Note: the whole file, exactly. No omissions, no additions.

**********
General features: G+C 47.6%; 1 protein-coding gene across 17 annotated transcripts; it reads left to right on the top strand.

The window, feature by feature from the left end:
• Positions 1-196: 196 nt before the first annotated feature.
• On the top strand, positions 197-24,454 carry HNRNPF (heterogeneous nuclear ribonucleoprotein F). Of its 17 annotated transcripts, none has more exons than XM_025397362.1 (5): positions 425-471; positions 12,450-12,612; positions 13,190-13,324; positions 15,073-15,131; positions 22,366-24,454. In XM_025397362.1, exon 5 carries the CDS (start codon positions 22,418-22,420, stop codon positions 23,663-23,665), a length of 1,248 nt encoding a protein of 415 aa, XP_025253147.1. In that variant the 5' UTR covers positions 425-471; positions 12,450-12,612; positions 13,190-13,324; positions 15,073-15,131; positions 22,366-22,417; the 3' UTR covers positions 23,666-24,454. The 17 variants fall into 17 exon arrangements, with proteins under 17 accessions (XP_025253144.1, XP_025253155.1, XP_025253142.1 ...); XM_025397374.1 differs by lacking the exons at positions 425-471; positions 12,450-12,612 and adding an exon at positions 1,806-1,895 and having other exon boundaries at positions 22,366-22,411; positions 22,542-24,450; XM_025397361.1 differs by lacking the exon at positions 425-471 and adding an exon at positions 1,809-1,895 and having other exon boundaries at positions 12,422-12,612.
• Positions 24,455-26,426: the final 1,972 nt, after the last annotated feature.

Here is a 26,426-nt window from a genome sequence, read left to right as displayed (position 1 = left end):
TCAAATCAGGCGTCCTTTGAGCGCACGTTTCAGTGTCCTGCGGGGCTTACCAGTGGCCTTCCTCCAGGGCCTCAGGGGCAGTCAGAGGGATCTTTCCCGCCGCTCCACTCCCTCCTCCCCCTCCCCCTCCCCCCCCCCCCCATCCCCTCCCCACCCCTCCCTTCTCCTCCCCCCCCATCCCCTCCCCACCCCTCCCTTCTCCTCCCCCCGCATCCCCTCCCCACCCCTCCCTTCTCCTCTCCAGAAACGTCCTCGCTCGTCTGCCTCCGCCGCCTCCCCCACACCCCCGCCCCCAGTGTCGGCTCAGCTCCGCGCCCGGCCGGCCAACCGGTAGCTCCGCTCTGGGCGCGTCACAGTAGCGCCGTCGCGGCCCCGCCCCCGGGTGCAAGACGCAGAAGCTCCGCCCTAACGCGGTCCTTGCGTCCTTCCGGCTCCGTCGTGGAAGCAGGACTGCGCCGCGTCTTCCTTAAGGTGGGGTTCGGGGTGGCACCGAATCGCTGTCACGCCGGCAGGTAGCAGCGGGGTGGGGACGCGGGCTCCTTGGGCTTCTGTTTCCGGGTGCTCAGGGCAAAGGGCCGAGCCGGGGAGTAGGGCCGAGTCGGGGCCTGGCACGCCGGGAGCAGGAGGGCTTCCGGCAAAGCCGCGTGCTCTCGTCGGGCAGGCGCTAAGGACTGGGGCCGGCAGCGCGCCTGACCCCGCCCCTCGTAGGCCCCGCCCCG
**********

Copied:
General features: G+C 47.6%; 1 protein-coding gene across 17 annotated transcripts; it reads left to right on the top strand.

The window, feature by feature from the left end:
• Positions 1-196: 196 nt before the first annotated feature.
• On the top strand, positions 197-24,454 carry HNRNPF (heterogeneous nuclear ribonucleoprotein F). Of its 17 annotated transcripts, none has more exons than XM_025397362.1 (5): positions 425-471; positions 12,450-12,612; positions 13,190-13,324; positions 15,073-15,131; positions 22,366-24,454. In XM_025397362.1, exon 5 carries the CDS (start codon positions 22,418-22,420, stop codon positions 23,663-23,665), a length of 1,248 nt encoding a protein of 415 aa, XP_025253147.1. In that variant the 5' UTR covers positions 425-471; positions 12,450-12,612; positions 13,190-13,324; positions 15,073-15,131; positions 22,366-22,417; the 3' UTR covers positions 23,666-24,454. The 17 variants fall into 17 exon arrangements, with proteins under 17 accessions (XP_025253144.1, XP_025253155.1, XP_025253142.1 ...); XM_025397374.1 differs by lacking the exons at positions 425-471; positions 12,450-12,612 and adding an exon at positions 1,806-1,895 and having other exon boundaries at positions 22,366-22,411; positions 22,542-24,450; XM_025397361.1 differs by lacking the exon at positions 425-471 and adding an exon at positions 1,809-1,895 and having other exon boundaries at positions 12,422-12,612.
• Positions 24,455-26,426: the final 1,972 nt, after the last annotated feature.

Here is a 26,426-nt window from a genome sequence, read left to right as displayed (position 1 = left end):
TCAAATCAGGCGTCCTTTGAGCGCACGTTTCAGTGTCCTGCGGGGCTTACCAGTGGCCTTCCTCCAGGGCCTCAGGGGCAGTCAGAGGGATCTTTCCCGCCGCTCCACTCCCTCCTCCCCCTCCCCCTCCCCCCCCCCCCCATCCCCTCCCCACCCCTCCCTTCTCCTCCCCCCCCATCCCCTCCCCACCCCTCCCTTCTCCTCCCCCCGCATCCCCTCCCCACCCCTCCCTTCTCCTCTCCAGAAACGTCCTCGCTCGTCTGCCTCCGCCGCCTCCCCCACACCCCCGCCCCCAGTGTCGGCTCAGCTCCGCGCCCGGCCGGCCAACCGGTAGCTCCGCTCTGGGCGCGTCACAGTAGCGCCGTCGCGGCCCCGCCCCCGGGTGCAAGACGCAGAAGCTCCGCCCTAACGCGGTCCTTGCGTCCTTCCGGCTCCGTCGTGGAAGCAGGACTGCGCCGCGTCTTCCTTAAGGTGGGGTTCGGGGTGGCACCGAATCGCTGTCACGCCGGCAGGTAGCAGCGGGGTGGGGACGCGGGCTCCTTGGGCTTCTGTTTCCGGGTGCTCAGGGCAAAGGGCCGAGCCGGGGAGTAGGGCCGAGTCGGGGCCTGGCACGCCGGGAGCAGGAGGGCTTCCGGCAAAGCCGCGTGCTCTCGTCGGGCAGGCGCTAAGGACTGGGGCCGGCAGCGCGCCTGACCCCGCCCCTCGTAGGCCCCGCCCCG